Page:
Recipe for founders who want to build large businesses in India

In this episode of Prime Ventures’ Prime Knowledge video series, Krishnan Ganeshan, the Founder of GrowthStory, talks about how he would lay down a path for startups that are looking to build big and scalable companies in India.

Recipe for founders who want to build large businesses in India

Sunday March 01, 2020,

4 min Read

India is an emerging economy, and its population makes it a ripe market for both new and old businesses. As of November 2019, India was home to as many as 24 unicorns, the third-largest number in the whole world. Yet, the country had also seen that many startups open shop and soon vanish into oblivion.

Krishnan Ganeshan

A few are succeeding, many are naturally failing, and investors are somehow still holding their faith in the Indian market and are ready to invest in the right brand.

Krishnan asks, “What does it take to build an enduring brand in a country like India? What all did those 24 unicorns did right that others are failing to foresee?”

He says the secret often lies only in Indian homes, and that is where entrepreneurs need to look.

Watch the Prime Knowledge series with Krishnan Ganeshan brought to you by Prime Ventures, an early-stage VC fund investing in technology and product-focused businesses.

The sentiment of Indian consumers

When it comes to finances, Indians are generally conservative in nature. They are not risk-takers, neither do they believe in spending money behind things that are simply nice to have. That is why the Chinese smartphone companies have fared much better in the Indian market than the American or European ones. This is why General Motors had to leave India while Maruti continues to display a considerable hold.

Krishnan said, "As an entrepreneur, your product or service cannot be something that is not value for money. You cannot mimic the West’s model and hope to replicate the success in India. The country’s consumers simply do not like to part with their hard-earned money and that should be your brand’s ethos to make it enduring.”

What should you do?

One, target preferred sectors and focus on big pain points of Indian consumers.

Think of education, healthcare, and entertainment. People willingly accept the cost of school or college education that the institutions charge. They seldom refrain from these expenditures as Indian households still value proper education very highly. The case is similar with healthcare. Indians, in general, are health conscious and this is another area where the investments come seldom with questions.

Entertainment is a massive industry in the country and more films are now crossing the Rs 100 crore mark than ever and the OTT platforms are also seeing greater business like no other entertainment source.

Other companies in other sectors addressed different core problems. For instance, banking has always troubled a lot of people. When FinTech companies came up, Indians loved them. Similarly, hotels were another sector where millennials wanted a bit more freedom. Unsurprisingly, the right companies with the right offer boomed.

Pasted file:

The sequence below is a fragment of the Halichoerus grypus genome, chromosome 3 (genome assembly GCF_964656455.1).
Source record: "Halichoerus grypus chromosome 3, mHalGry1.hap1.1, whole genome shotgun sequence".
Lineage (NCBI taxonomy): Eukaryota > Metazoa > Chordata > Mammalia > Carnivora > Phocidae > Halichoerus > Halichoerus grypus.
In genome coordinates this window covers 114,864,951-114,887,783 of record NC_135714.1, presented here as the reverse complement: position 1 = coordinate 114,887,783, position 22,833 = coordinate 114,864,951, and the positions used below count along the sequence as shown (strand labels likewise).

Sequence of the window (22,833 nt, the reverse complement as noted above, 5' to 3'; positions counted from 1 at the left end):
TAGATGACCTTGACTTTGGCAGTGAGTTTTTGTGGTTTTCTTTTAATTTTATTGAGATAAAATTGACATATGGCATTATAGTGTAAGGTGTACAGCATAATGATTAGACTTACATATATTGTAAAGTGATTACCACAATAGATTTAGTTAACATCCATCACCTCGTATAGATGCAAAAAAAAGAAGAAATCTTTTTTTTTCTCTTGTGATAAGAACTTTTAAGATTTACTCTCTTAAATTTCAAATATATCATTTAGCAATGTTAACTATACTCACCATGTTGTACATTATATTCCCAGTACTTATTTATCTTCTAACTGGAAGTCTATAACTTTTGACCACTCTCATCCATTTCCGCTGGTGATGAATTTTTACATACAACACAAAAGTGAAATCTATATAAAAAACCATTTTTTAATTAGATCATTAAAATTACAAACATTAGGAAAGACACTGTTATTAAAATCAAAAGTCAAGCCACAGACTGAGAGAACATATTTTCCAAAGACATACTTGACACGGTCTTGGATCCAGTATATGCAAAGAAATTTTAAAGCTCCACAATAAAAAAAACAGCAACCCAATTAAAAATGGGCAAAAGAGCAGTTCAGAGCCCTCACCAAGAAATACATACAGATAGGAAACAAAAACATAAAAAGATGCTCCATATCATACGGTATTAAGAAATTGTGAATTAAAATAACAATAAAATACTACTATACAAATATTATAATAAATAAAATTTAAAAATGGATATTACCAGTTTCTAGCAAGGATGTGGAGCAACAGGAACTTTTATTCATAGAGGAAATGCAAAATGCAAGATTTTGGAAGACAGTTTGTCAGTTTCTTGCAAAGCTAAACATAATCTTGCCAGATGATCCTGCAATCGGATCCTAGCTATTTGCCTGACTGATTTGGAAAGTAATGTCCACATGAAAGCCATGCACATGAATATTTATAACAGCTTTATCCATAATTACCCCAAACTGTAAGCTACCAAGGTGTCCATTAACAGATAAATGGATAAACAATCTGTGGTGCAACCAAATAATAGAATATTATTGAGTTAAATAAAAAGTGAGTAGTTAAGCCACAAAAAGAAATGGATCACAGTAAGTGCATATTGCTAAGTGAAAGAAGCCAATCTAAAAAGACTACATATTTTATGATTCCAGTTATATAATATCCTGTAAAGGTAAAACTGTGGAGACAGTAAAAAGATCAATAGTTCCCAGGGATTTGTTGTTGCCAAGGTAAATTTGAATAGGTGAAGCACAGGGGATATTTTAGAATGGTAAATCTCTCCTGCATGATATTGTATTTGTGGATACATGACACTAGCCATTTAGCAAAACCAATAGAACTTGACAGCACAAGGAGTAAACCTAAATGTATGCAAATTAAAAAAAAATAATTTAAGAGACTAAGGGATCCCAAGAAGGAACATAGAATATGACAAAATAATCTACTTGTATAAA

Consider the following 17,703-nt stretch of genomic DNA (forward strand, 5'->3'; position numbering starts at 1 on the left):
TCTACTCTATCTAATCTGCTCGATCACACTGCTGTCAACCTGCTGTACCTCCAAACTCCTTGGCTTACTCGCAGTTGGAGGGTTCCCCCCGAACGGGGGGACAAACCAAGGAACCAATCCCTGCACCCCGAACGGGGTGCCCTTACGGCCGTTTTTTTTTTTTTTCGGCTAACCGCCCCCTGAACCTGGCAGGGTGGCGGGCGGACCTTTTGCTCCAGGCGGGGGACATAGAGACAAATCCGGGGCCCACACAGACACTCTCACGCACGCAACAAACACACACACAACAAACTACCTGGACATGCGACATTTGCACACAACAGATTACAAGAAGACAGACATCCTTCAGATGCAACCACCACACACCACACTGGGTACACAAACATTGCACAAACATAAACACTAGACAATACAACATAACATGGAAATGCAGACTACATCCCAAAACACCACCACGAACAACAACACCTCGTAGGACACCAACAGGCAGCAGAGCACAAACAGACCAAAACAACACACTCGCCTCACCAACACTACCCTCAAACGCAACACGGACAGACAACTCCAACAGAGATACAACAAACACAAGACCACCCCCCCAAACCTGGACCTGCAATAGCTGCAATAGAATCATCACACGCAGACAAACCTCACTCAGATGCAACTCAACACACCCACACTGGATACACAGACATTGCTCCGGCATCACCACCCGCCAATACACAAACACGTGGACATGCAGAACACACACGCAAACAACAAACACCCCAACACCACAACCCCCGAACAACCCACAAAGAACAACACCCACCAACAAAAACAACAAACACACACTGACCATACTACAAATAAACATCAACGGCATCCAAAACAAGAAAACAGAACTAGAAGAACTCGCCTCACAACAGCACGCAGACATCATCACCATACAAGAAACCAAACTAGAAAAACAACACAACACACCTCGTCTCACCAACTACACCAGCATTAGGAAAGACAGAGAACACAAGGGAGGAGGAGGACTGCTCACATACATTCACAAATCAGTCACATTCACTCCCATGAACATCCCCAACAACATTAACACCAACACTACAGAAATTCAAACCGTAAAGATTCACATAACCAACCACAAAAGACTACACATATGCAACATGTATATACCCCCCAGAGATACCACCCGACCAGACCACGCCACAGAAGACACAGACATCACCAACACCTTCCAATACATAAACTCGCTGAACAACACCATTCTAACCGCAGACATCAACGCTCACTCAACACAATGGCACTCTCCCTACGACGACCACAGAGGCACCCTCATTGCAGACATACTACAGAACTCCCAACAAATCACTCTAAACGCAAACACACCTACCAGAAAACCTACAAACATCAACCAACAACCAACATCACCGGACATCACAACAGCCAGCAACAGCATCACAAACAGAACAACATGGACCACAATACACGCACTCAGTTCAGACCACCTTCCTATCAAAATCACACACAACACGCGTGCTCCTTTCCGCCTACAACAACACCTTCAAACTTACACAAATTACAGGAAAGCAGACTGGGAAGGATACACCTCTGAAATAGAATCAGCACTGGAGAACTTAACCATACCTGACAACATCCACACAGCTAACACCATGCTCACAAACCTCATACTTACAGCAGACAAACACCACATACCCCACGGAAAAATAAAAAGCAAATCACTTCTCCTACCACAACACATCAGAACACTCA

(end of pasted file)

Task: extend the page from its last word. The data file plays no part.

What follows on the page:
Two, follow the money closely

Another approach that you can take as an enthusiastic entrepreneur of the Indian market is to follow the areas where Indians are willing to spend money. Bollywood or entertainment is one area. The second is cricket. The Indian crowd has made the IPL the richest tournament in the world and the fandom is by no means diminishing.

However, remember to be on guard. You cannot just open any brand with any product and expect people to pay. Indians like free services and they almost always expect the same.

Yet, this preference for free services is also something that you can tap into. If you can create a site where the Indians really want to visit, the traffic will drive your money. Subscription-based models are partly suffering in India owing to this reason. But many media houses are earning their bucks by keeping things free and simply running advertisements.

Search for consumer’s affinity

That is the secret sauce. Do not expect the Indian consumers to pay premium prices. Instead, give them what they really want and expect to earn in volume. Most of the success stories that you will see around you employed this business strategy. Be it telecom, electronics, transport, or online payments, almost all large and enduring brands follow this underlying principle.

And if you have to charge a premium, if you cannot sustain without the payments, then your area of functioning narrows down to industries that Indians prefer. It is pointless to open a shop where the value for money mindset is still non-existent. All that being said, you can still remain hopeful that the next batch of Indian consumers may have a different outlook.

But you cannot simply bank on that while creating a company. Three things matter in the Indian market – sector, pain points, and flow of money.

(Edited by Javed Gaihlot)